It is worth remembering that Facebook own the top three sites here too - the variety of social media platforms does not necessarily transformed the concentration of power and ownership.

The reported frequency of consumption of video content as accounted for in the chart below adds a further impression of the role social media are playing in everyday consumption and also the importance of visual content across platforms. These are frequently consumed sources of content.

4. The hierarchy of social media profiles may be shifting

The above provides insight into the relative reach of the different social media sites, but it gives little sense of how individuals approach and manage multiple social media profiles. Individuals who have multiple accounts are likely to have some sort of hierarchy of their social media. Whereas the chart below, which indicates the social media account that is considered the main account, gives a stronger sense of the relative importance of particular social media sites to individuals (getting people to list their social media profiles in terms of importance would have provided an interesting addendum here). The chart shows instantly the relative decline in centrality of Facebook profiles amongst age categories across the three years. So although Facebook’s reach has been maintained (see above) its relative importance to individuals appears to be eroding. Reach is maintained but concentration is diluted. This could be onterpreted as an early a sign of a downward trajectory for the Facebook platform - it may be reaching widely across users but it is becoming more commonplace for people to attach greater importance to other social media profiles.

In the space created we find a group of social media sites of which instagram and WhatsApp have grown in significance - and Snapchat for the younger age group. Note here that TikTok was not included and would likely have impacted on the results in 2019 had it been so. Again though, a wider variety of site usage does not necessarily disperse the concentration of ownership and power.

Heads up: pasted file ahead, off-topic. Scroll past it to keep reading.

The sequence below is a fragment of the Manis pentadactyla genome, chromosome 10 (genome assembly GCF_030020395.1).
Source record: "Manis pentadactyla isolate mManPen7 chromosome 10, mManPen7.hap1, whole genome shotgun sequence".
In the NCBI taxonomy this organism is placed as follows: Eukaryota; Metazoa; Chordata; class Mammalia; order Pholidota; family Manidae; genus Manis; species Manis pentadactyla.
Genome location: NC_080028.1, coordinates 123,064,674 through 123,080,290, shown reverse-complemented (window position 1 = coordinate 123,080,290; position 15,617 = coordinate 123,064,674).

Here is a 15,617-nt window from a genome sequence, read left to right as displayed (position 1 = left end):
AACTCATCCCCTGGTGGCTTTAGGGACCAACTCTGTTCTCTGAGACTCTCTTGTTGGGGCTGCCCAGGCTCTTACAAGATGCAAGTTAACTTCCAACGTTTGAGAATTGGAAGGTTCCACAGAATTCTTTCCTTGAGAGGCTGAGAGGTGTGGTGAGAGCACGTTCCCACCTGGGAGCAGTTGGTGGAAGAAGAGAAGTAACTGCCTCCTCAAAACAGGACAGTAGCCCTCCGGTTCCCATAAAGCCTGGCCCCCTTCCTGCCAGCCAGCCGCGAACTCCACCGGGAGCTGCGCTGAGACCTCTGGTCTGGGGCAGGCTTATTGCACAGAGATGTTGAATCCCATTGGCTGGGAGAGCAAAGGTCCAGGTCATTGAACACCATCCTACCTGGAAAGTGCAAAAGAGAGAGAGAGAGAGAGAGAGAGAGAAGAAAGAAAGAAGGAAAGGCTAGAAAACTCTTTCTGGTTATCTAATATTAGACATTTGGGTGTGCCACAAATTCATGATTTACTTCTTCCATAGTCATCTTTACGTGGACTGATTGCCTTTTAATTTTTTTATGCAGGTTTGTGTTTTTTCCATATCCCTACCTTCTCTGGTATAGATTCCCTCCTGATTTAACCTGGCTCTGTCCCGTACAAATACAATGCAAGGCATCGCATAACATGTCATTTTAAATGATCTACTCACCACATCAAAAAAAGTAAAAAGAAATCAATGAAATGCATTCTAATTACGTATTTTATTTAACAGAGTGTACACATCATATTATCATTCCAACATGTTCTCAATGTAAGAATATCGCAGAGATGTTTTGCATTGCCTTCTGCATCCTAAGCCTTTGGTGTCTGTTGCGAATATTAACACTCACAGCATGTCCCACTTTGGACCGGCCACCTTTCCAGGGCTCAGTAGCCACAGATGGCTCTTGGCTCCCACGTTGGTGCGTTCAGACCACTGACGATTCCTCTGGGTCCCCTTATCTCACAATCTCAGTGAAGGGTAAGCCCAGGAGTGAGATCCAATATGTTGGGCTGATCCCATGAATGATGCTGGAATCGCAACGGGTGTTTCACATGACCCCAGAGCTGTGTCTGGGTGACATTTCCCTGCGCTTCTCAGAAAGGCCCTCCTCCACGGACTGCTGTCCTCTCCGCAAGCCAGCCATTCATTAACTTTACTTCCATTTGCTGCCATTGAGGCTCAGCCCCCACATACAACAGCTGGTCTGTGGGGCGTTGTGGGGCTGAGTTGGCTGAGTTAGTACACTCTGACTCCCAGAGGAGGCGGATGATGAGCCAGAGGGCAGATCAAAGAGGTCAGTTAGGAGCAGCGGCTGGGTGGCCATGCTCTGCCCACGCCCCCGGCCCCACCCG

5. There is evidence of the increased role of social media in news consumption

Clearly, an important aspect of social media is the role they take on in mediating news. This has been widely discussed. It is now obvious that people's sense of current affairs is increasingly determined by their social media news feeds. The below chart reflects a longer term reduction in traditional media as a source of news and an increase in the role of social media as a news source. Setting aside the loose category of ‘Internet’ used below (which could include newspapers), it is the 5% rise in just one year in social media as a news source that is notable (taking it to 49%). Social media networks and algorithms are taking on a greater role in shaping news awareness and in mediating the public sphere. If we link that to the trends above, this news content is also more likely to be visually orientated and, therefore, to circulate and fit within the logic of visual social media. This combination may have significant consequences in the future for the type of news that is made and encountered, with stories that can be visualised in different ways (through images, video or data viz) becoming more prominent.